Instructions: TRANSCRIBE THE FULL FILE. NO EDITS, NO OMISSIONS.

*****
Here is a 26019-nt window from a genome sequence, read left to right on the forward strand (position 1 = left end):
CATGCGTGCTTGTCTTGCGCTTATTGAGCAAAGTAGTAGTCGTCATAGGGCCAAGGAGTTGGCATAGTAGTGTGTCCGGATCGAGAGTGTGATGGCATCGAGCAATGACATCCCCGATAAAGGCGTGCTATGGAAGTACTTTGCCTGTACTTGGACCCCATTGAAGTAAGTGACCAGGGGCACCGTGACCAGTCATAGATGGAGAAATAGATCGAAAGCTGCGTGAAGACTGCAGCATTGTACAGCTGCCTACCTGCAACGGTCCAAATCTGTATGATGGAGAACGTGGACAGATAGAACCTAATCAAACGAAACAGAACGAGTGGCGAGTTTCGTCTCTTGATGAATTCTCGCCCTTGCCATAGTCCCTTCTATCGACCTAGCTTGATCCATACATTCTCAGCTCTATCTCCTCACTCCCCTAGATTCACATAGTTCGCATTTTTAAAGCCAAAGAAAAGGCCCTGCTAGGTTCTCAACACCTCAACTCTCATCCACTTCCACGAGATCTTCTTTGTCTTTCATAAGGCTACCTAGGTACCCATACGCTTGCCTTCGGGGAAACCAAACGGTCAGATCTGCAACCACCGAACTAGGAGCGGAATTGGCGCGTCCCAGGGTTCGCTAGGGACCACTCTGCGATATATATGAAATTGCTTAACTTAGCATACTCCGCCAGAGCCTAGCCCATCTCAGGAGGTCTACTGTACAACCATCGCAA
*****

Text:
Here is a 26019-nt window from a genome sequence, read left to right on the forward strand (position 1 = left end):
CATGCGTGCTTGTCTTGCGCTTATTGAGCAAAGTAGTAGTCGTCATAGGGCCAAGGAGTTGGCATAGTAGTGTGTCCGGATCGAGAGTGTGATGGCATCGAGCAATGACATCCCCGATAAAGGCGTGCTATGGAAGTACTTTGCCTGTACTTGGACCCCATTGAAGTAAGTGACCAGGGGCACCGTGACCAGTCATAGATGGAGAAATAGATCGAAAGCTGCGTGAAGACTGCAGCATTGTACAGCTGCCTACCTGCAACGGTCCAAATCTGTATGATGGAGAACGTGGACAGATAGAACCTAATCAAACGAAACAGAACGAGTGGCGAGTTTCGTCTCTTGATGAATTCTCGCCCTTGCCATAGTCCCTTCTATCGACCTAGCTTGATCCATACATTCTCAGCTCTATCTCCTCACTCCCCTAGATTCACATAGTTCGCATTTTTAAAGCCAAAGAAAAGGCCCTGCTAGGTTCTCAACACCTCAACTCTCATCCACTTCCACGAGATCTTCTTTGTCTTTCATAAGGCTACCTAGGTACCCATACGCTTGCCTTCGGGGAAACCAAACGGTCAGATCTGCAACCACCGAACTAGGAGCGGAATTGGCGCGTCCCAGGGTTCGCTAGGGACCACTCTGCGATATATATGAAATTGCTTAACTTAGCATACTCCGCCAGAGCCTAGCCCATCTCAGGAGGTCTACTGTACAACCATCGCAA